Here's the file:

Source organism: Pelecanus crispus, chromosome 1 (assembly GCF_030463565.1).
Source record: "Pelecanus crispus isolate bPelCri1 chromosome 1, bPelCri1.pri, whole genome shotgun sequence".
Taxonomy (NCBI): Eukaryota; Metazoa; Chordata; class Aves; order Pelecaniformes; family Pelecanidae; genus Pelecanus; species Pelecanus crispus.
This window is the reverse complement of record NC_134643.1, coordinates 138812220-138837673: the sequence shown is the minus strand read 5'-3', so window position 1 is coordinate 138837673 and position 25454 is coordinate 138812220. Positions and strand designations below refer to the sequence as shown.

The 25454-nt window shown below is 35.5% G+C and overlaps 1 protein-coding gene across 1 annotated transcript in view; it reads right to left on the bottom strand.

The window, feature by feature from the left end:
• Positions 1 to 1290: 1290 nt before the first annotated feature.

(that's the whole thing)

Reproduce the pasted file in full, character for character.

Source organism: Pelecanus crispus, chromosome 1 (assembly GCF_030463565.1).
Source record: "Pelecanus crispus isolate bPelCri1 chromosome 1, bPelCri1.pri, whole genome shotgun sequence".
Taxonomy (NCBI): Eukaryota; Metazoa; Chordata; class Aves; order Pelecaniformes; family Pelecanidae; genus Pelecanus; species Pelecanus crispus.
This window is the reverse complement of record NC_134643.1, coordinates 138812220-138837673: the sequence shown is the minus strand read 5'-3', so window position 1 is coordinate 138837673 and position 25454 is coordinate 138812220. Positions and strand designations below refer to the sequence as shown.

The 25454-nt window shown below is 35.5% G+C and overlaps 1 protein-coding gene across 1 annotated transcript in view; it reads right to left on the bottom strand.

The window, feature by feature from the left end:
• Positions 1 to 1290: 1290 nt before the first annotated feature.